In Nesson v. Northern Inyo County Local Hospital District, Plaintiff, a radiologist, sued the defendant hospital for breach of contract, breach of the covenant of good faith and fair dealing, violation of Health and Safety Code section 1278.5, violation of the Unruh Civil Rights Act, and violation of the Fair Employment and Housing Act, after his medical privileges at the hospital had been suspended following a peer review process.  Plaintiff failed to exhaust administrative remedies, but filed a lawsuit instead.

The California Court of Appeal, Fourth Appellate District, ruled that the trial court had properly dismissed the case pursuant to California Code Civil Procedure § 425.16, the “anti-SLAPP” statute.

Under section 425.16, “a cause of action against a person arising from any act of that person in furtherance of the person’s right of petition or free speech . . . shall be subject to a special motion to strike.”  As the court explained, quoting controlling case law, a “SLAPP suit – a strategic lawsuit against public participation – seeks to chill or punish a party’s exercise of constitutional rights to free speech and to petition the government for redress of grievances.”  The purpose of the statute is to prevent the “chilling of valid exercise of these rights through ‘abuse of the judicial process’ . . .”

The anti-SLAPP statute establishes a two-step procedure.  First, the defendant must show that the cause of action arises from a protected activity, i.e., activity by the defendant in furtherance of its constitutional right to free speech.  Second, if the defendant has met this initial burden, the burden shifts to the Plaintiff to demonstrate a reasonable probability of prevailing on the merits of his cause of action.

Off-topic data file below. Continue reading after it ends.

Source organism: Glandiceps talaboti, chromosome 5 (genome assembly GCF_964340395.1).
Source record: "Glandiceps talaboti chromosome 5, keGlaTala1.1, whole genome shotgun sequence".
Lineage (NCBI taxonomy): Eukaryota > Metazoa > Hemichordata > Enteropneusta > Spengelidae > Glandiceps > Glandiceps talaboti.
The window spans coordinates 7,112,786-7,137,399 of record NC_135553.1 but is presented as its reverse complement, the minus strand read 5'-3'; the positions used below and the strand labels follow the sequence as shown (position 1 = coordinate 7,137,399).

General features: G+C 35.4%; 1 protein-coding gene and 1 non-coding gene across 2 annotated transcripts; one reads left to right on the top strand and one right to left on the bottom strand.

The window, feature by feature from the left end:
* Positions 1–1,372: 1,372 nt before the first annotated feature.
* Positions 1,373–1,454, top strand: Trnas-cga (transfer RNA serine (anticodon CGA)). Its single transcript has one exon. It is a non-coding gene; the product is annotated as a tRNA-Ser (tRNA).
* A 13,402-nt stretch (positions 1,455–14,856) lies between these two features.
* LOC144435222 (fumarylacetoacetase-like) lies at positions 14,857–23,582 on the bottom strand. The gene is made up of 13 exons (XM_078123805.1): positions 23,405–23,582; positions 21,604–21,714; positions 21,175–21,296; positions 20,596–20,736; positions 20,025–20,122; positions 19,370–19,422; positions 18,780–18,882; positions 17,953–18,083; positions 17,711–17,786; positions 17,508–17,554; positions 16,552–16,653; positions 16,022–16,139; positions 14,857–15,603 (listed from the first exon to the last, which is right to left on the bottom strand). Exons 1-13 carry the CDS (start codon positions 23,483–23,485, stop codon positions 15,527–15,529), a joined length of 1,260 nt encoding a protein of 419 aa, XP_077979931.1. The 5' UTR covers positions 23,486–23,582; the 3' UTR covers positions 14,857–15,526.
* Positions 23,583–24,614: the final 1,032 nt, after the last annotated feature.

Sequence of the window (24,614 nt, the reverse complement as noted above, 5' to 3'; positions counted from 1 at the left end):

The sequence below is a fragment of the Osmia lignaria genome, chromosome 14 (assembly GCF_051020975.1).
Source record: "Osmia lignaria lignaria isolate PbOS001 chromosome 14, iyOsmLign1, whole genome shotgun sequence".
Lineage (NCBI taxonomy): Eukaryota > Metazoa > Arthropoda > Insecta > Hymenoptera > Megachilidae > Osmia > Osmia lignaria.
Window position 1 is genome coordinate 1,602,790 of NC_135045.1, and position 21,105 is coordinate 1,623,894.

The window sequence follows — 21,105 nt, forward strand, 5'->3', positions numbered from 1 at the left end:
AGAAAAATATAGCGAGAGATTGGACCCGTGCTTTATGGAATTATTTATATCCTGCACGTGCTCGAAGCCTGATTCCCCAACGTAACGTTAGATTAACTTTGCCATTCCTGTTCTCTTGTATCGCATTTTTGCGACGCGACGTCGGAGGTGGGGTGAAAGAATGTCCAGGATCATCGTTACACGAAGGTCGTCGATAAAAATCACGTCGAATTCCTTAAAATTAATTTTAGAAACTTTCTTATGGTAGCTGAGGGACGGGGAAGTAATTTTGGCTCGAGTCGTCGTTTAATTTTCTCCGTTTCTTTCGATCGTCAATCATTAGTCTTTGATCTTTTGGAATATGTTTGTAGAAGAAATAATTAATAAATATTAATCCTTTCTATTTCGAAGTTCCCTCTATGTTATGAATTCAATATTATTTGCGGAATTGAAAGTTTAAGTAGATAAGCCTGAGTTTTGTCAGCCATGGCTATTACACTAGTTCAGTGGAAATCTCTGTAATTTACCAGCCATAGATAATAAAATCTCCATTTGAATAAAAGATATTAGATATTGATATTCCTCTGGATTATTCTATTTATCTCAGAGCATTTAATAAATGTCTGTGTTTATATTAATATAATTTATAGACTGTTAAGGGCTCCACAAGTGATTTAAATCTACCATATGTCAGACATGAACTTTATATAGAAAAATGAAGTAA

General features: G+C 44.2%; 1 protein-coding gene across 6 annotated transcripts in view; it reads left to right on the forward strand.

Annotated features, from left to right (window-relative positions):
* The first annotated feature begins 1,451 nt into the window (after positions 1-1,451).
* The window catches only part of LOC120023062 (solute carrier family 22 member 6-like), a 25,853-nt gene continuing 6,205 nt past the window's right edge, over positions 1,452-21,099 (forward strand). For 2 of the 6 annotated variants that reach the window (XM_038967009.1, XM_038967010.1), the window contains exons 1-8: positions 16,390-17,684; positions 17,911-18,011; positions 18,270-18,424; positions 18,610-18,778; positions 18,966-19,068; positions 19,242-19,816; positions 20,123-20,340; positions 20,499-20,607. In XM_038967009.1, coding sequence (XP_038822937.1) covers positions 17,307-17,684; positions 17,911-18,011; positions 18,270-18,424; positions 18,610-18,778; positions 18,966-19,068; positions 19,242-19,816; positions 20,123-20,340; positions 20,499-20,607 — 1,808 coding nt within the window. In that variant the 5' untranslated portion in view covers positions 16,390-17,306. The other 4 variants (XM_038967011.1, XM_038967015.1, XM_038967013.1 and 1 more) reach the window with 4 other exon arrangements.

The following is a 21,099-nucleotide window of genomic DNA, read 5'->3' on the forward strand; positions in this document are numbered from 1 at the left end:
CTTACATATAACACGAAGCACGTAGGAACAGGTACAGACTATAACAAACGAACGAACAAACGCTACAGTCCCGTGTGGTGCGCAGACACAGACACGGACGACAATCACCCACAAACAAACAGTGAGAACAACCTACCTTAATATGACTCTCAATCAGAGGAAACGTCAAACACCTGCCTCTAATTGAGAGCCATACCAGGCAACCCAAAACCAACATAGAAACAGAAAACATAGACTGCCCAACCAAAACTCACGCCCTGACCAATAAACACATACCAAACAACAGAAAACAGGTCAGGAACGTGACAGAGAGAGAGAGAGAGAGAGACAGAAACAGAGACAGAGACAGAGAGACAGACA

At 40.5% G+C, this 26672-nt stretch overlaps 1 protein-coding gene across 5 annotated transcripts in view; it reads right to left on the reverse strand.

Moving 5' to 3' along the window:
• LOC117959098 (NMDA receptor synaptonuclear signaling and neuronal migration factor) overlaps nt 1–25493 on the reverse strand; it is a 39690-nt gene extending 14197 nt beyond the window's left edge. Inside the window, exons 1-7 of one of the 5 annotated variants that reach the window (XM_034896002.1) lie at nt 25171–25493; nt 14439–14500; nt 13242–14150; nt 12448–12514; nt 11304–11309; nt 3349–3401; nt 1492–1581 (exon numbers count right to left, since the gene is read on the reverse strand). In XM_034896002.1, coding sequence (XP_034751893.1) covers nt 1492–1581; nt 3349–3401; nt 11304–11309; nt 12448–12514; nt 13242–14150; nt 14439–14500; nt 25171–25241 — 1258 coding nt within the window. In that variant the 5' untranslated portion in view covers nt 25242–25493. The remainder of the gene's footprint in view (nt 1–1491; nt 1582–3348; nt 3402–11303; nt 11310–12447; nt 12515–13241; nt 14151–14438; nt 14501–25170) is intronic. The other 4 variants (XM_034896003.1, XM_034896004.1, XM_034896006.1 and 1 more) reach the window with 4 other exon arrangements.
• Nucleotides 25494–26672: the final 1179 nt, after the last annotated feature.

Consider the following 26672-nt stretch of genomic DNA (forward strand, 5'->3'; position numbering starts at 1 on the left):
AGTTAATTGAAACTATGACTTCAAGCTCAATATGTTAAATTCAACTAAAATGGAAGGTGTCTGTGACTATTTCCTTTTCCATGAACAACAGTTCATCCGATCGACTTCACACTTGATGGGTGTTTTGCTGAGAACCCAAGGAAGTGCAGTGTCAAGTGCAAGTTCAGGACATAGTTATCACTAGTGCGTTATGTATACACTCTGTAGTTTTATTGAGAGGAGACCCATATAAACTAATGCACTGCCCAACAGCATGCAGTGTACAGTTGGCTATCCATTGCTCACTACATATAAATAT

First, the Court determined that Plaintiff’s claims arose from the summary suspension of Plaintiff’s privilege through a peer review process, and thus constituted “protected activity” under the anti-SLAPP statute.  As the Court explained, protected speech includes “official proceeding authorized by law.”  Pursuant to Kibler v. Northern Inyo County Local Hospital District, 39 Cal. 4th 192 (2006), a hospital review procedure constitutes an “official proceeding authorized by law.”  The Court of Appeal saw no basis for distinguishing this California Supreme Court ruling, noting that “while important, physician’s due process rights are subordinate to the needs of public safety” served by the peer review process.

Second, the court found that Plaintiff had failed to establish a reasonable probability of prevailing on the merits,  since he could not establish the requisite elements for breach of contract or any of the other causes of action he had asserted.  Finally, it found that his action was barred by his failure to exhaust administrative remedies.